Made on a shoestring budget and with 23 days of filming (one of those days budgeted for re-takes), this film didn't do too badly, despite it's many restrictions. Welles (directing as well as acting) was criticized for his juggling of lines in scenes, removing certain characters and putting in new ones. An occurrence which is almost commonplace today with book and play adaptations.
Essentially he used the most important lines (often in a different order which was a little confusing at first after just re-reading the play in preparation for viewing the films), but it worked! All the well-known lines are in there, just not as you might expect them to be used.
When Macbeth rode up with Banquo I got the giggles, I really thought that he looked like Ghenghis Khan (the hat was really surprising!).
There was plenty of fur, leather and plaid (loads of plaid!), for the cast's wardrobe (I tried not to be too judgmental, considering that I am not familiar with the Scottish costume of that period). I didn't know at the time that Welles really didn't have the funds to be as authentic as he would have liked to be. Thankfully the barbarian hat was a no-show in later scenes, but was substituted by even funnier hats... Welles himself said he felt like the Statue of Liberty with this one...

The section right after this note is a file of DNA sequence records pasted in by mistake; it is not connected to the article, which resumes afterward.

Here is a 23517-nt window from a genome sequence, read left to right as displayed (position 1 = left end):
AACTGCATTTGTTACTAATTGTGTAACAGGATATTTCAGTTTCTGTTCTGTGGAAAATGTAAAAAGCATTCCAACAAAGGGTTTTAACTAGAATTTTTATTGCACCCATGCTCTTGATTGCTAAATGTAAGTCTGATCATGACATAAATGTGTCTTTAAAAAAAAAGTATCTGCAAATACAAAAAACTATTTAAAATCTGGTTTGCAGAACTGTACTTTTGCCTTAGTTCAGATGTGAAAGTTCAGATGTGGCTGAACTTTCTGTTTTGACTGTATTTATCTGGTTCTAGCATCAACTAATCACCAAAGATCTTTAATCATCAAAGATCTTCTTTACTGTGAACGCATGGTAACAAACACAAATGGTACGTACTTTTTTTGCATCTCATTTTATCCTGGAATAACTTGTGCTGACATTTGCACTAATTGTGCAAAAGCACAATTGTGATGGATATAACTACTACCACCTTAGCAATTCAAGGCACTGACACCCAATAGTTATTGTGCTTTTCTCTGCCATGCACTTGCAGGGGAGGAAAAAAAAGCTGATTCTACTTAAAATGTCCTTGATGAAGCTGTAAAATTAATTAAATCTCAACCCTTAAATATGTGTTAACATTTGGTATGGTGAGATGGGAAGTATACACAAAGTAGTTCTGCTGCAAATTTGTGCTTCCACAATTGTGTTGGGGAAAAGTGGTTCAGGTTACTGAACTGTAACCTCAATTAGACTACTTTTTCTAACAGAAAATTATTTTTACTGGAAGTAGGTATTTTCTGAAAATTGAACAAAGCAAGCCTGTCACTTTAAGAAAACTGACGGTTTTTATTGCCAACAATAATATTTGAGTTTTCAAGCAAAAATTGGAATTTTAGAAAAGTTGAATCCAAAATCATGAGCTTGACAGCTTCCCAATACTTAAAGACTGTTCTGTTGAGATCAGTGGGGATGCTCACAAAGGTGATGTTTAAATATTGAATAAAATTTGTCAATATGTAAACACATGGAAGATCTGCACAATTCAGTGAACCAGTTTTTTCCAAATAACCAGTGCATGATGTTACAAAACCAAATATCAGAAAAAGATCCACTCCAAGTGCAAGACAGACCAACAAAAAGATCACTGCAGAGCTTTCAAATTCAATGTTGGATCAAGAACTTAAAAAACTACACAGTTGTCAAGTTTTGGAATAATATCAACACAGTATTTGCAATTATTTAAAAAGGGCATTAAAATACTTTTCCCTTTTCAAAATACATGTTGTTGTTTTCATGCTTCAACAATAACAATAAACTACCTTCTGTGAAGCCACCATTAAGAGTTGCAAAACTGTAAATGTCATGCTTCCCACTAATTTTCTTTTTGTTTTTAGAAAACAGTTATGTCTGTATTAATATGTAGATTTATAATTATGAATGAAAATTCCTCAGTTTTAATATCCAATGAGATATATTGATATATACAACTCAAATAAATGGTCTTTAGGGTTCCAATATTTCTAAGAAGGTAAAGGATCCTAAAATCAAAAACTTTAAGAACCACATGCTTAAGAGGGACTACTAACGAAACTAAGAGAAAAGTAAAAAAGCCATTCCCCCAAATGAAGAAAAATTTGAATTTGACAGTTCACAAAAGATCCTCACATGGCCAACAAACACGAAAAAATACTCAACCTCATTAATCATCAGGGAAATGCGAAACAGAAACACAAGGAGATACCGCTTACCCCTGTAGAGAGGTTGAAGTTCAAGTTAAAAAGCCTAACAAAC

Welles had a very expressive face, and played the part of Macbeth with passion ( I think he even looked a little sexy at one point which is saying a lot because I never thought of him as attractive). Bagpipes were used in a way I have never seen before, to add a dimension of tension and stress (usually where you would expect the evil-sounding violins to be playing) and was, I think, very effective.
One of my favourite shots was Macbeth riding quickly up to his castle, jumping off his horse and giving the wife a good snog... I think they got lucky in getting Jeanette Nolan as Lady Macbeth ( I shudder to think of Vivien Leigh in the role, whom they had originally thought of offering the part to). They have a little chemistry as you can see. I think Nolan rocked it as Lady Macbeth!
All of these scenes were played out in cavern-like structures, lots of crags and dark places, which in the black and white makes it look quite barbaric. The camera tricks and angles that Welles became well known for in other films, helped to produce this sense of inevitable insanity, loss of control and destruction. This just can't go well! This is the look on Macbeth's face when he see's the ghost of Banquo at his table.
Just one more shot of funny hats...
Everyone spoke with a Scottish burr which was almost as funny as the hats!
One amusing piece of trivia...
This scene (MacDuff's army getting ready to charge) was particularly fierce and had a "vivid urgency" to it because noon break was just announced and everyone was hungry!
After everything is said and done, the key players all mostly dead the movie concludes with this creepy little scene of the witches observing their handiwork and uttering
"Peace, the Charm's wound up"
...which gave me the shivers!